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Perspective | An invitation to participate in activities of a democracy

The slender official-looking envelope arrived in my mailbox last Friday, a small sign of normality in a time thrown out of whack by a contagion. Out came a letter on light blue paper, addressed to “Dear Resident,’’ with an “invitation to respond to the 2020 Census.”

As a frequent consumer of census data, I had anticipated the letter with its 12-digit code for responding online by April 1. “We need your help,” said the letter signed by the director of the Census Bureau, “to count everyone in the United States by providing basic information about all adults, children and babies living or staying at this address.”

Because I live in a husband-wife household — with grandchildren as frequent visitors, not residents — I spent barely five minutes answering the questions on age, gender, race, and ethnicity to describe two persons. For households with more “adults, children and babies,’’ the census questionnaire should take only about 10 minutes.

Despite the ease of answering, North Carolinians have not rushed to respond. Rebecca Tippett and her colleagues at Carolina Demography are publishing a 2020 Census Tracker, which reported this week that North Carolina ranked 41st among the states in households responding by March 23. Only 13% of North Carolina households have answered the questionnaire online, compared to 16% nationwide.

North Carolina can do better, as should the nation, even in the midst of a public health crisis. Residents who do not respond online will receive a paper questionnaire to mail back to the Census Bureau — and to those who still do not respond, a census-taker will show up in person.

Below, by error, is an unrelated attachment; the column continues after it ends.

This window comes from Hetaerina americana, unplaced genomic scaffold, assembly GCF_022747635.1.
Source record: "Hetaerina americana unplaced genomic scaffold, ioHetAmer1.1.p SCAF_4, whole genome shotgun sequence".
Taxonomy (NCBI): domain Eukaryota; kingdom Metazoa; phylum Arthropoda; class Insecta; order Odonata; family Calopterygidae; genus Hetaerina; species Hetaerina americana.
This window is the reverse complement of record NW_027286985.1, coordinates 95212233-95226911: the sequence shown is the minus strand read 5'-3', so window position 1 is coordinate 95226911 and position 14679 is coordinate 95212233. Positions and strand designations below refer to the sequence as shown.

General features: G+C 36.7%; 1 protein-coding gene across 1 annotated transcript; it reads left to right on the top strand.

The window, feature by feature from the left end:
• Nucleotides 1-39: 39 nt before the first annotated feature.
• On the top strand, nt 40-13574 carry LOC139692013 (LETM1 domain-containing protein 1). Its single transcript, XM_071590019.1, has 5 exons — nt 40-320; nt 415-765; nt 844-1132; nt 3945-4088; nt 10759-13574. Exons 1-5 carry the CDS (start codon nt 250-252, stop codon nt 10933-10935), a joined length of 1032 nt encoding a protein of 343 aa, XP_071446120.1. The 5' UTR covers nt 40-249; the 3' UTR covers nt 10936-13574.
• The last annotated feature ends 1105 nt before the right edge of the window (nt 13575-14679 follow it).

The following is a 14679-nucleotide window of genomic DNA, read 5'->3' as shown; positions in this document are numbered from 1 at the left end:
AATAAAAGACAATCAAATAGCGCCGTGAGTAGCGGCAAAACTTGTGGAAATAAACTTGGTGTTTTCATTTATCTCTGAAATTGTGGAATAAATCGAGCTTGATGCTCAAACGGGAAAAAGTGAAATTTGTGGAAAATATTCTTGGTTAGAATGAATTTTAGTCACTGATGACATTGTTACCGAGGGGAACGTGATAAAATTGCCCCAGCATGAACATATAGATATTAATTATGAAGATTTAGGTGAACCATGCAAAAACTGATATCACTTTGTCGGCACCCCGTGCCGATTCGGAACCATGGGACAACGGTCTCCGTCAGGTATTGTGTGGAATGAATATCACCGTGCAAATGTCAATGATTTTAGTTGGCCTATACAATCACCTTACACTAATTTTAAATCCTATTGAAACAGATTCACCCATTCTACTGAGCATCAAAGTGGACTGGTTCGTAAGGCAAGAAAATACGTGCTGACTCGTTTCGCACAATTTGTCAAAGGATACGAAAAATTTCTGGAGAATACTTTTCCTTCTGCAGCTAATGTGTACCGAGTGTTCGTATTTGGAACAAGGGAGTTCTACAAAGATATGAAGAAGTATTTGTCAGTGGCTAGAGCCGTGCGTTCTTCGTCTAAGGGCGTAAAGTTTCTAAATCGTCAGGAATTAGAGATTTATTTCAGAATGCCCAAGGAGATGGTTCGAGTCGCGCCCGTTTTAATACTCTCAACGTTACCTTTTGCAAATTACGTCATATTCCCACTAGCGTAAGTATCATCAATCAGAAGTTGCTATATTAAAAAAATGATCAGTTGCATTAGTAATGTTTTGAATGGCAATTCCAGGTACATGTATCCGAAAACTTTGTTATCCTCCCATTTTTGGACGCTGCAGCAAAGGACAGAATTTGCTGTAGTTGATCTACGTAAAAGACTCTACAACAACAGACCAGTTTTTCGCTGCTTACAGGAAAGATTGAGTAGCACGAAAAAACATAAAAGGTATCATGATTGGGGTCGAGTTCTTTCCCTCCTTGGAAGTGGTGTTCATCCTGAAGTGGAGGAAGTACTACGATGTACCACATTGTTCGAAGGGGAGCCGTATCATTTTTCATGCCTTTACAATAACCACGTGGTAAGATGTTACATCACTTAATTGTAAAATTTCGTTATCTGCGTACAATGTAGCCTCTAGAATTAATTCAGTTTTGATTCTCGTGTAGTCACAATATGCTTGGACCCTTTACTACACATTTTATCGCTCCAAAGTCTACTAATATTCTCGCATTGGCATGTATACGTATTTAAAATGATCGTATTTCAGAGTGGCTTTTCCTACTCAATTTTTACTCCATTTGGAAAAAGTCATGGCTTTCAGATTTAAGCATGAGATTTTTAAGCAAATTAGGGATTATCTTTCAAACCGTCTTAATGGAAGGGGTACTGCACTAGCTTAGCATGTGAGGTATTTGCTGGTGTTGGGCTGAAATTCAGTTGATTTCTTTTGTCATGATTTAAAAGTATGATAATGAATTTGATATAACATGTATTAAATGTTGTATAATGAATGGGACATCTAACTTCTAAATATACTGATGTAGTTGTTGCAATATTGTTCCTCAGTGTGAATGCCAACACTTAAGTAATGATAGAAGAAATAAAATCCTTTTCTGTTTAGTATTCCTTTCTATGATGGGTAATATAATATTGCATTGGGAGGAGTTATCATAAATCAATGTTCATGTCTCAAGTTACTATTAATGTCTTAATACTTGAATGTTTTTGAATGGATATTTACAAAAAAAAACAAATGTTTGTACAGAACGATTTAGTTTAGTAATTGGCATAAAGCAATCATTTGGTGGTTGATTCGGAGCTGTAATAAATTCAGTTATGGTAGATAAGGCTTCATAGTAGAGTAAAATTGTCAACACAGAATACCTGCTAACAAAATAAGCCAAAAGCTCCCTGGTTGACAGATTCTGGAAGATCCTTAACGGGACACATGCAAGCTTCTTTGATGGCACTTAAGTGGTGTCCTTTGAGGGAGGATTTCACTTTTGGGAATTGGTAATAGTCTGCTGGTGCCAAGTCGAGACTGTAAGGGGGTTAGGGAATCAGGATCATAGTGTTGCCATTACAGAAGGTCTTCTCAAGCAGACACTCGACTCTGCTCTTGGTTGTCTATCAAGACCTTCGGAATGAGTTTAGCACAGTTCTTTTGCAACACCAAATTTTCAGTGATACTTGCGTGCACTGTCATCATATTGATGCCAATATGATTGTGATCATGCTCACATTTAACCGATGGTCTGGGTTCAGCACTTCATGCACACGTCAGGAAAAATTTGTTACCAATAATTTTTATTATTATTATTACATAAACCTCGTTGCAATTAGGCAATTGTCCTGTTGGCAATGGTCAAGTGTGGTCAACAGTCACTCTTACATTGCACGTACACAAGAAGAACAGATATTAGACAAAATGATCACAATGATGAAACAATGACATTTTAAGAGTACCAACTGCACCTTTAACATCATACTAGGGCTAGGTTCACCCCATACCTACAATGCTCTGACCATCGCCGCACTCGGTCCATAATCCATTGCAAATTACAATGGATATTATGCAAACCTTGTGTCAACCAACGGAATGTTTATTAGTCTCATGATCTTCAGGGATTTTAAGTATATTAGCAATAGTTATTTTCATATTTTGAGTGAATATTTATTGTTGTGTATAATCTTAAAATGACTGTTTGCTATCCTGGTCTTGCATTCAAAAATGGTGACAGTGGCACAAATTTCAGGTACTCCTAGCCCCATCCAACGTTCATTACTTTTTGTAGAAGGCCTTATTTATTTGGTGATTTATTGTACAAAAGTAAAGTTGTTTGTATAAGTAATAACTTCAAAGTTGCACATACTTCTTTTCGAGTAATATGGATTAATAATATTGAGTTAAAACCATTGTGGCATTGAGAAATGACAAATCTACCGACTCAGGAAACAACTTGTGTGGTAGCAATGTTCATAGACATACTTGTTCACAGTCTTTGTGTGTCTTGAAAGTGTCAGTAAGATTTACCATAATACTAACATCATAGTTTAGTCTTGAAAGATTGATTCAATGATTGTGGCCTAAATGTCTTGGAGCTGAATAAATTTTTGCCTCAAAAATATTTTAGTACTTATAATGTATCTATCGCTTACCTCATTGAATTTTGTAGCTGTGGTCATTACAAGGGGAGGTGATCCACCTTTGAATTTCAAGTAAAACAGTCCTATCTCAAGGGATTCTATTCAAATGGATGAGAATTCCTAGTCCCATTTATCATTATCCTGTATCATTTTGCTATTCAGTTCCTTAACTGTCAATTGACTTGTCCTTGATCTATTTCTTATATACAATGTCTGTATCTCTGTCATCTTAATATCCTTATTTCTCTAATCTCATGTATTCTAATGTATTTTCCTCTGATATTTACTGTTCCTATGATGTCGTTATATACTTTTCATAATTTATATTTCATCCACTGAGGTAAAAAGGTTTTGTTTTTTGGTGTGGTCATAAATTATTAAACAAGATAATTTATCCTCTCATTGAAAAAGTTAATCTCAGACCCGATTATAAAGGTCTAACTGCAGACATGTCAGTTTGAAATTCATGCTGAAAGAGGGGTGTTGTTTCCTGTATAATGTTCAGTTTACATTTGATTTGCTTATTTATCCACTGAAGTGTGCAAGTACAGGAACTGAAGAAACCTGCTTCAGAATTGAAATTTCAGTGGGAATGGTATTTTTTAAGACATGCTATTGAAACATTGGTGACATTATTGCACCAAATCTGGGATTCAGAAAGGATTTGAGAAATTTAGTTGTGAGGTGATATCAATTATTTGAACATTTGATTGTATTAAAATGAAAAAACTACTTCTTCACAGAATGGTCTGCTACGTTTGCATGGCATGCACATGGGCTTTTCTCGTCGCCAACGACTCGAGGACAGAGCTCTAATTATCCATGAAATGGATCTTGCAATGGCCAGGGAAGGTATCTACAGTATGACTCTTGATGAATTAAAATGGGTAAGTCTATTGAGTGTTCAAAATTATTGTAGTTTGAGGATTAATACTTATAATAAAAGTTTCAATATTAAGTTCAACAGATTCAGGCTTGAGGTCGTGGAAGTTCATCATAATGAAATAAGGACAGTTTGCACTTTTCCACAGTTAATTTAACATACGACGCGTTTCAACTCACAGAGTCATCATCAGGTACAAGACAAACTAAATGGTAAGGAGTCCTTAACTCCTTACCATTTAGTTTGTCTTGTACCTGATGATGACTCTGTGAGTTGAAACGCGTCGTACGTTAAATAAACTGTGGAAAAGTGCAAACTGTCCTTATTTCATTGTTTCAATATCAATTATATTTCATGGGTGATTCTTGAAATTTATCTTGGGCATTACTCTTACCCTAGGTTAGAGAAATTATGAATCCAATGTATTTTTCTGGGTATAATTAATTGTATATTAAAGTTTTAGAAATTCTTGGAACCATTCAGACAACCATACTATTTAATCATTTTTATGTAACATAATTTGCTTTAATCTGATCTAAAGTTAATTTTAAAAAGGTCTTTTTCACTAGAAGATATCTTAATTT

A threat to an accurate census that sparked debate a year ago no longer exists. A proposal to add a citizenship question to the census form raised justifiable concerns that it would inhibit some people from responding, for example, out of fear of deportation. A three-judge federal court blocked that proposal. To all who might harbor distrust, the Census Bureau offers assurances that, under the law, residents’ information is kept safe and confidential.

A census as accurate as possible, down to neighborhood level in a continent-wide country, provides an essential basis for apportioning representation and drawing districts for the nation’s Congress, state legislatures, and local governing bodies. Moreover, the census count goes into determining the allocation of funds for health, education, transportation, and other public services. And, its demographic findings contribute to protecting voting rights.

By offering a sweeping statistical portrait of the inhabitants of the United States, the census does more than give politicians, government  policymakers, business executives, and think-tanks information for their analyses and decision-making. The census gives Americans a deeper sense of their society. Many like the portrait, some not so much. Still, the census fosters an open, informed society — and Americans contribute by their participation.

Empowered by a provision in the Constitution, the national government has conducted a count of inhabitants every 10 years since 1790. So, too has the nation conducted elections for president, vice president, and seats in Congress every four years — through wars, economic distress, and social divisions — without interruption.

Now the nation confronts the challenges of completing a census and a free, fair election, both key activities of our democracy, with an accurate count while under the stresses imposed by the coronavirus. Four years ago in 16 states, including North Carolina, more than half the voters cast early, absentee, or by-mail ballots.

The moment is ripe for a serious debate, in both states and nation, over the logistics, costs, and safeguards of nationwide voting by mail. Perhaps before the Nov. 3 election day, an envelope will arrive with a ballot and an “invitation’’ to take part in the 2020 Election.

Ferrel Guillory

Ferrel Guillory is a founder and serves on the board of directors of EducationNC.